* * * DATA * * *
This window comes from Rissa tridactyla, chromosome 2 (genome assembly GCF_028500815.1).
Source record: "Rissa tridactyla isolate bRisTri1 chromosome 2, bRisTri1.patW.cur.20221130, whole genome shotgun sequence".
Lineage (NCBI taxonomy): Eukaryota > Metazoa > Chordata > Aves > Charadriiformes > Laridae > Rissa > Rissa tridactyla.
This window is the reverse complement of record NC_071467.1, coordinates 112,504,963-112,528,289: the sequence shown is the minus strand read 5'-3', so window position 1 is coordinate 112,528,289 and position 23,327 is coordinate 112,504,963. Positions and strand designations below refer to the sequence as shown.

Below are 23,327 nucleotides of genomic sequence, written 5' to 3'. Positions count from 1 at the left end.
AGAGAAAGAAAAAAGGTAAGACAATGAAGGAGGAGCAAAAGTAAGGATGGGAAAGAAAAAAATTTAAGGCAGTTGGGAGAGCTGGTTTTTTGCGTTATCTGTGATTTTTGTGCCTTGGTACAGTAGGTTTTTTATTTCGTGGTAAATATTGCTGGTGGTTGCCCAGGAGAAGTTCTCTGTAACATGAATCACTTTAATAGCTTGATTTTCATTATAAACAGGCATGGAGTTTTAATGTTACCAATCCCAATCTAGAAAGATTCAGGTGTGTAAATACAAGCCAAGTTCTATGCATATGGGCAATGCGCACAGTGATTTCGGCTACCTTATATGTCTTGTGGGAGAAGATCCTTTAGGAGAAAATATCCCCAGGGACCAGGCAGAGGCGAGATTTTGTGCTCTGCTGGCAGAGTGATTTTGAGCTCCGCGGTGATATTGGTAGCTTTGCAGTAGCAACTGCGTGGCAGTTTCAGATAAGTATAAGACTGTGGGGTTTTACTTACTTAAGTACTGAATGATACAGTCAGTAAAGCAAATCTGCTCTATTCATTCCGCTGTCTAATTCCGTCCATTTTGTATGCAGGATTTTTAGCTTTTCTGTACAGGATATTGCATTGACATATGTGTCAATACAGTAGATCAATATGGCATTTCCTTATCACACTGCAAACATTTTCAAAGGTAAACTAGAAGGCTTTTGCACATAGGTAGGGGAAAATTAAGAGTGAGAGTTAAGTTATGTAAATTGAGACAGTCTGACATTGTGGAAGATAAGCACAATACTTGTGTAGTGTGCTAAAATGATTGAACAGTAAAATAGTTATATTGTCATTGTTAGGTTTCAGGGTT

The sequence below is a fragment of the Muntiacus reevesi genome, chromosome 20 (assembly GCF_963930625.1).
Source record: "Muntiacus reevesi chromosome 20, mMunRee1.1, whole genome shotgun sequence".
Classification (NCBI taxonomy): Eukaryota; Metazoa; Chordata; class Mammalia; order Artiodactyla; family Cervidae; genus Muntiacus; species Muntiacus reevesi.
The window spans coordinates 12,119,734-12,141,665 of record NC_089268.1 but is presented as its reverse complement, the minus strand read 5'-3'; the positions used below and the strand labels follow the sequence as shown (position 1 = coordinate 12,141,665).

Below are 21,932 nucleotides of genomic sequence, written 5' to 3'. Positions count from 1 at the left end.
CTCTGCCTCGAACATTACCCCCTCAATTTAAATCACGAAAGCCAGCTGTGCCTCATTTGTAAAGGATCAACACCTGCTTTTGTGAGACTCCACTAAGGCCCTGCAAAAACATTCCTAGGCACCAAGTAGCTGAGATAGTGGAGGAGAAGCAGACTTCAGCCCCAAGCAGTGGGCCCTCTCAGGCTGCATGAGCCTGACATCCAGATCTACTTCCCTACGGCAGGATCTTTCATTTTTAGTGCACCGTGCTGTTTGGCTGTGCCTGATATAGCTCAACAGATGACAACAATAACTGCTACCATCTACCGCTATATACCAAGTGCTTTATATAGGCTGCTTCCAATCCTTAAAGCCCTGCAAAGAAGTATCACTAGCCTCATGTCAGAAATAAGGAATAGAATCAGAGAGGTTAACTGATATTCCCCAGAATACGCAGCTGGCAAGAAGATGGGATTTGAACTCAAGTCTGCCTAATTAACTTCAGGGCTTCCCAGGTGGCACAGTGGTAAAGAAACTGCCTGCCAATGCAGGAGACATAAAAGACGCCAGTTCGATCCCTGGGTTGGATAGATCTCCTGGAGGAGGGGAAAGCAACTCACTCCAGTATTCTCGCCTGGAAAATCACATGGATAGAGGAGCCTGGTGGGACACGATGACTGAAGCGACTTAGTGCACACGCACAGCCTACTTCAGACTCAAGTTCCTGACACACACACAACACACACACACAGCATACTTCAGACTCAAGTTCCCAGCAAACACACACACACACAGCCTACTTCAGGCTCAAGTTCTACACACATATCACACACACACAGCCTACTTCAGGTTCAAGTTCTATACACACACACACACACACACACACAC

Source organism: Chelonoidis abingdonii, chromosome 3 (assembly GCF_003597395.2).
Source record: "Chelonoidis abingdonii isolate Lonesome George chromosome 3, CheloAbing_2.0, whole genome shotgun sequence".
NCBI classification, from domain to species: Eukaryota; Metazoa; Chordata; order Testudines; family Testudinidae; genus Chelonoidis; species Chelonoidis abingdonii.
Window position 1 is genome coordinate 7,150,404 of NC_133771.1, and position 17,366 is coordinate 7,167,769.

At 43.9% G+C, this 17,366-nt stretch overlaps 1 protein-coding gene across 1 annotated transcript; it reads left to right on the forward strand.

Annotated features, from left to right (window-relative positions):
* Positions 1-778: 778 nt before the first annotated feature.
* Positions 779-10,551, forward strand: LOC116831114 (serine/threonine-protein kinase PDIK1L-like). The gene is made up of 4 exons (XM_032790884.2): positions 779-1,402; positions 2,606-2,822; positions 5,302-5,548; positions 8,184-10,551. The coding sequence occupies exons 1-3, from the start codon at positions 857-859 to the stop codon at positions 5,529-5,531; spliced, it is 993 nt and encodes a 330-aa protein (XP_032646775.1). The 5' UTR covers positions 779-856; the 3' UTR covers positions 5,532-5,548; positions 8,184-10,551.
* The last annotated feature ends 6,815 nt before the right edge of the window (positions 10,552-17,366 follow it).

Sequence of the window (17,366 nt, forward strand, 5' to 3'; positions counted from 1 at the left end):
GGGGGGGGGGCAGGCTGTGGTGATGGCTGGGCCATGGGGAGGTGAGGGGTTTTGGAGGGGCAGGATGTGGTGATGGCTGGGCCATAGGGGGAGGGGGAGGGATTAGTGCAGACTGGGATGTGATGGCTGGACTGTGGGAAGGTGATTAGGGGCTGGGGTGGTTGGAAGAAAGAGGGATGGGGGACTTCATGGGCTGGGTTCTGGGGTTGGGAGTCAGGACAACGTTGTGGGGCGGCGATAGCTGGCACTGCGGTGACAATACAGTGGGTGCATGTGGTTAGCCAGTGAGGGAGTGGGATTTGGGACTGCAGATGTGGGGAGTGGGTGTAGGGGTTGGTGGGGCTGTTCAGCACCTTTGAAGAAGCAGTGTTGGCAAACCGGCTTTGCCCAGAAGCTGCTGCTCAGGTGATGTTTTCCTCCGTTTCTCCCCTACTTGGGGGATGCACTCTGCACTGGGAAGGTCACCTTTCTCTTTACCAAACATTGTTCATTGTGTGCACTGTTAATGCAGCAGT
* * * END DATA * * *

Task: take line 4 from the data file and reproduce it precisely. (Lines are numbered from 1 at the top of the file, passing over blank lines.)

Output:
This window is the reverse complement of record NC_071467.1, coordinates 112,504,963-112,528,289: the sequence shown is the minus strand read 5'-3', so window position 1 is coordinate 112,528,289 and position 23,327 is coordinate 112,504,963. Positions and strand designations below refer to the sequence as shown.